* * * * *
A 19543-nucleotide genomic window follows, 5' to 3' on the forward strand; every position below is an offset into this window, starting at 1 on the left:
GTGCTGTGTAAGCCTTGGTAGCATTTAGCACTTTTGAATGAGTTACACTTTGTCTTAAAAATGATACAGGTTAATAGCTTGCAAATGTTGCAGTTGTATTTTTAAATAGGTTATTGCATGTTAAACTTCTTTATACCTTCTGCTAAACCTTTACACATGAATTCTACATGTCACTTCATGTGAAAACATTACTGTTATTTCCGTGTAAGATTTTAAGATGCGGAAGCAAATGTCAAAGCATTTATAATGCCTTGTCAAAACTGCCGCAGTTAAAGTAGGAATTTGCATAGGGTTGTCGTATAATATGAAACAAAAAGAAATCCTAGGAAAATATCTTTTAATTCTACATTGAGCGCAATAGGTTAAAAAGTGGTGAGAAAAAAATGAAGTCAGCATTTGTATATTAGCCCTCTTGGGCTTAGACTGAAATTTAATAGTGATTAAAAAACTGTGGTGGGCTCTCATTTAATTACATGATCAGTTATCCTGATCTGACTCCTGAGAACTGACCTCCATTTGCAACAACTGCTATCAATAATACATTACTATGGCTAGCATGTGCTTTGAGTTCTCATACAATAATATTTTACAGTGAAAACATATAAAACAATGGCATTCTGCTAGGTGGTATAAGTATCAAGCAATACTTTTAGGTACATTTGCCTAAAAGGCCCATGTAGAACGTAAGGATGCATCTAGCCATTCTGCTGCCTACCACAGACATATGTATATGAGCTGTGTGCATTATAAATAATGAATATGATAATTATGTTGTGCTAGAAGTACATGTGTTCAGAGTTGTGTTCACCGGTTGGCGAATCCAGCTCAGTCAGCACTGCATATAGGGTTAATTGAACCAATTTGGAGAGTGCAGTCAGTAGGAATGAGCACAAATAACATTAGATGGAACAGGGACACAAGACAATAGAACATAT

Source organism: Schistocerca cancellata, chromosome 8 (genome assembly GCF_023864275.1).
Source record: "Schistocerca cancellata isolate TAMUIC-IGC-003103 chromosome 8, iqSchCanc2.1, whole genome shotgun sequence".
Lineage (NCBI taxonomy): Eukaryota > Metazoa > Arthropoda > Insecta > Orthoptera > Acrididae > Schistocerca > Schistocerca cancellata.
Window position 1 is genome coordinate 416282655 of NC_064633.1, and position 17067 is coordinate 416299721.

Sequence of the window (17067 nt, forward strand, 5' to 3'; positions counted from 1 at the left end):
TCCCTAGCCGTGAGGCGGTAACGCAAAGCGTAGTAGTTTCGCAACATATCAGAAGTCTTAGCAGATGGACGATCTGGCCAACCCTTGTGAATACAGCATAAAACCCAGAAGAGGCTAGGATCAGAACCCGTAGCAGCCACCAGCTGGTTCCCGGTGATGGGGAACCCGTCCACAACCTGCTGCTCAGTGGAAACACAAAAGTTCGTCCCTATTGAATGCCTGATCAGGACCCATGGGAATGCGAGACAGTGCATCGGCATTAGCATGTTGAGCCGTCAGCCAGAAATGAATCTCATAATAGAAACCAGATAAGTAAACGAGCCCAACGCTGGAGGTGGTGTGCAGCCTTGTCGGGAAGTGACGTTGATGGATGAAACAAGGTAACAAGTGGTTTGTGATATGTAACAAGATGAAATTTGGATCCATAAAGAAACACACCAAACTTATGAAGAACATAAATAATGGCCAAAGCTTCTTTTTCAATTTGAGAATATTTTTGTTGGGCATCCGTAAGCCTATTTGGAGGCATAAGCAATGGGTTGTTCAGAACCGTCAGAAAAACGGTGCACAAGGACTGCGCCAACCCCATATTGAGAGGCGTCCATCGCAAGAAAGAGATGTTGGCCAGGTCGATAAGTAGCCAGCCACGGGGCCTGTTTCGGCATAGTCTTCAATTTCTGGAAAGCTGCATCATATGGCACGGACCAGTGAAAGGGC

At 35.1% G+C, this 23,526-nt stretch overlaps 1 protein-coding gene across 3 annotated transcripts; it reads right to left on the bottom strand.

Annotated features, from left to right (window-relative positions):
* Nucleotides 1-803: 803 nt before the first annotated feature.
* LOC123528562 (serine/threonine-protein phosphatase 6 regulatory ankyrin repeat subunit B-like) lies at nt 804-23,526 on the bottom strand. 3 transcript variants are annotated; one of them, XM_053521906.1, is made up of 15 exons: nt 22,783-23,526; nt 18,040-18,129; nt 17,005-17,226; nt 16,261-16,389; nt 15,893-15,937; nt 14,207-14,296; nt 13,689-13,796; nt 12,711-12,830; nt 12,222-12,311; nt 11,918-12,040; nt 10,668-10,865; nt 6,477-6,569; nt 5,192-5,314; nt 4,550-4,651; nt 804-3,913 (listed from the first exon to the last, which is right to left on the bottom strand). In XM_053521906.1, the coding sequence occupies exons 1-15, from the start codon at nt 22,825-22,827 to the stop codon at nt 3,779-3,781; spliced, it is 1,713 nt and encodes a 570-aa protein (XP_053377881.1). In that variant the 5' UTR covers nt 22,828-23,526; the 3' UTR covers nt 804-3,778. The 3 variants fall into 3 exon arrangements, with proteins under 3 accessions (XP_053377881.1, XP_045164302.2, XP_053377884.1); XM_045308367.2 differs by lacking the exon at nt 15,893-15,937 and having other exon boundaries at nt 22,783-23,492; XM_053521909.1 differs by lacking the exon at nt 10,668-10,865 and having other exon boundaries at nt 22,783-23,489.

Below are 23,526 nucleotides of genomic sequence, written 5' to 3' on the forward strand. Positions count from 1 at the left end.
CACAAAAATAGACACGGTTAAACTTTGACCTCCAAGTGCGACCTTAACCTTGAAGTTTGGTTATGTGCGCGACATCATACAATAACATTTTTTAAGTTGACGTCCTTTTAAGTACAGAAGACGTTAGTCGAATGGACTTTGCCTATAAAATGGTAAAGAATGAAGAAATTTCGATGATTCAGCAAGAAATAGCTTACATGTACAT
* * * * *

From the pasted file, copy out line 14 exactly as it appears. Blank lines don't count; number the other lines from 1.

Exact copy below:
CACAAAAATAGACACGGTTAAACTTTGACCTCCAAGTGCGACCTTAACCTTGAAGTTTGGTTATGTGCGCGACATCATACAATAACATTTTTTAAGTTGACGTCCTTTTAAGTACAGAAGACGTTAGTCGAATGGACTTTGCCTATAAAATGGTAAAGAATGAAGAAATTTCGATGATTCAGCAAGAAATAGCTTACATGTACAT